Izabel Varejão’s twisting path to Ann Arbor
Six-foot-four and cramped in the seat of an airliner, Izabel Varejão kept thinking, What am I doing, what am I doing, what am I doing? Mom?
Suddenly, in that steel cylinder, the reality came crashing down on her. There would be no cousins in Cary, N.C. for her to lean on, and her mom was a 17-hour flight away. She was landing in a completely foreign culture, and the winters would actually be cold.
Her brother was six. She was 16. And now they were 5,000 miles apart.
It wasn’t the first time she’d left her home and her family for basketball. In October of 2013, at 14 years old, Varejão had to choose between two paths: basketball or modeling.
Days of coming home, tears in her eyes, to her mother’s queries and torturous periods of self-reflection haunted the 14-year old as she stared down her first major fork in the road.
One path would take her toward a modeling career.
After a months-long process, she had been accepted into a trial phase in São Paulo to undergo a boot camp for aspiring models.
Two grueling weeks later, she received offers from three modeling agencies, and they all told her the same thing: We would love to have you, but you would need to lose 15 to 20 pounds.
The other path was basketball.
As a young child, Varejão wasn’t keen on basketball — she didn’t like to be touched. Instead, she danced, taking ballet and jazz dance lessons. But the allure of sport, and a bad case of scoliosis, forced her into swimming.
“My parents,” Varejão recalls. “Since I was little, they were like, ‘No matter what you do, if you want to just go straight to school, don’t care about sports. No matter what you do, you gotta do something outside of (school).’ You gotta do something like exercise, something like that.”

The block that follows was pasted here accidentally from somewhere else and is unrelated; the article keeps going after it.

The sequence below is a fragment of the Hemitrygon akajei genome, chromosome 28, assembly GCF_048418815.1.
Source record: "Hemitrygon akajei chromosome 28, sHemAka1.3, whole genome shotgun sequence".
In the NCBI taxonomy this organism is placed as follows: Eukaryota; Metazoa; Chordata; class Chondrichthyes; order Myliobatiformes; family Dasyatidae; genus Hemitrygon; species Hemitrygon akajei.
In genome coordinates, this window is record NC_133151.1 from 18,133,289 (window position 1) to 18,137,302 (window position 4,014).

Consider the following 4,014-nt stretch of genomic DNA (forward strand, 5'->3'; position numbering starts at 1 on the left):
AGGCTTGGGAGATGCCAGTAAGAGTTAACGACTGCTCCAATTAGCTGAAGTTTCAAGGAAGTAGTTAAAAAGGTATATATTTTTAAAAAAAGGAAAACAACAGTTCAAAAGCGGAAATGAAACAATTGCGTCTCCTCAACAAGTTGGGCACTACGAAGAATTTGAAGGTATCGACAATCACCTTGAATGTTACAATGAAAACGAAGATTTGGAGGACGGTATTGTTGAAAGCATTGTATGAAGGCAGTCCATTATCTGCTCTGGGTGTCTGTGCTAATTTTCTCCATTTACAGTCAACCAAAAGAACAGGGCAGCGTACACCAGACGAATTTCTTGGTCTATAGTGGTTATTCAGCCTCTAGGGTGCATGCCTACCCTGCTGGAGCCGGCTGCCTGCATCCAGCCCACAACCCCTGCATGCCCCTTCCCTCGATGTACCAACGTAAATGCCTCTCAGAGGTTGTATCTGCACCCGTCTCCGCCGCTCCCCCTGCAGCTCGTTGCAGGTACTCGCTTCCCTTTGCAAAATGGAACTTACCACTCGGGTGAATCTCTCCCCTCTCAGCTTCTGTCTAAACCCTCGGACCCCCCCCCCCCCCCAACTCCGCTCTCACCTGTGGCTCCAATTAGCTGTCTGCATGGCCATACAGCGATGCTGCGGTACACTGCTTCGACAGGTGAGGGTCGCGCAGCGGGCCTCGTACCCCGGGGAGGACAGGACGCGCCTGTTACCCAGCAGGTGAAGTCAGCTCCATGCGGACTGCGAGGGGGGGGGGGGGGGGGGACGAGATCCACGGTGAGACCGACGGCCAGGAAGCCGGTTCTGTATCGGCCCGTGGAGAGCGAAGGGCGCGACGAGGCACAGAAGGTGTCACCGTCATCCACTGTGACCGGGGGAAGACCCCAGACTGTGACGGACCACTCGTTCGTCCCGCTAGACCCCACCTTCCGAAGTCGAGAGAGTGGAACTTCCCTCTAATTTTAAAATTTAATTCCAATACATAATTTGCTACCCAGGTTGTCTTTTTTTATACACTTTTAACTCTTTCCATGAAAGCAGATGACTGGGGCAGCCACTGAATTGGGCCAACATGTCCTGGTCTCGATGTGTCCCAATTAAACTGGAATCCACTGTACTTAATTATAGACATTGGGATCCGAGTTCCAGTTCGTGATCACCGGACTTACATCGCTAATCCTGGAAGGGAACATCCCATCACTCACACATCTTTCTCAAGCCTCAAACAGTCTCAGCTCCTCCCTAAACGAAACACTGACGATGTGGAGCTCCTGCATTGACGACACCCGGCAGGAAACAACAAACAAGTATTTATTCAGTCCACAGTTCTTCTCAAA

Her cousins played basketball, her mom played basketball and her uncle, Anderson Varejão, was a world away in Cleveland, playing in the NBA. The sport was omnipresent, and as the swimming helped her back, she slowly grew into basketball. Until another health issue appeared.
When she stood, the world spun and darkness clouded her vision. The faintness overwhelmed her and any sport became nearly impossible to play. Varejão had anemia.
“I could barely stand up, I would almost pass out,” Varejão said. “I stopped basketball, I stopped everything for almost two years.”
As she recovered, she tried a couple other sports before returning to basketball. Varejão was good, and tall, and with time she became more and more focused on basketball. It became her passion, her work.
And then, two weeks after being given an offer to become a model, a scout for a club called Bradesco, headquartered in São Paulo, watched her play and saw something in her. Her talent was clear, her vision superb, but she looked a little rough around the edges. Still, the scout offered her a spot in Bradesco’s academy. The offer was extended in late October, 2013, the same month as the modeling spot.
Of course, there was a third option. She could stay home.
Her family lived in Vitoria. Her grandparents, uncles and cousins all resided there, a key part to her life. For Varejão, family is everything, and it had just gotten a new addition.
For the first 10 years of Varejão’s life, her parents tried to have a second child. After two miscarriages, they managed to have a son. She had a brother. When she was confronted with the choice of what to do with her future, he was four. He was just becoming his own person, with his own personality.
And now, she had to decide whether or not to leave him.
Her father, though, offered her a piece of advice that would stay with her for life, “Sometimes, the carriage just passes by your door once.”
Two weeks into living in São Paulo, the homesickness set in. The store that sold candy down the street became less and less appealing as she yearned more and more for the beach that was omnipresent in her childhood. For the friends she’d left behind. For her family.
For her brother.
Now, she lived in a house with other girls her age, all of whom missed their own families.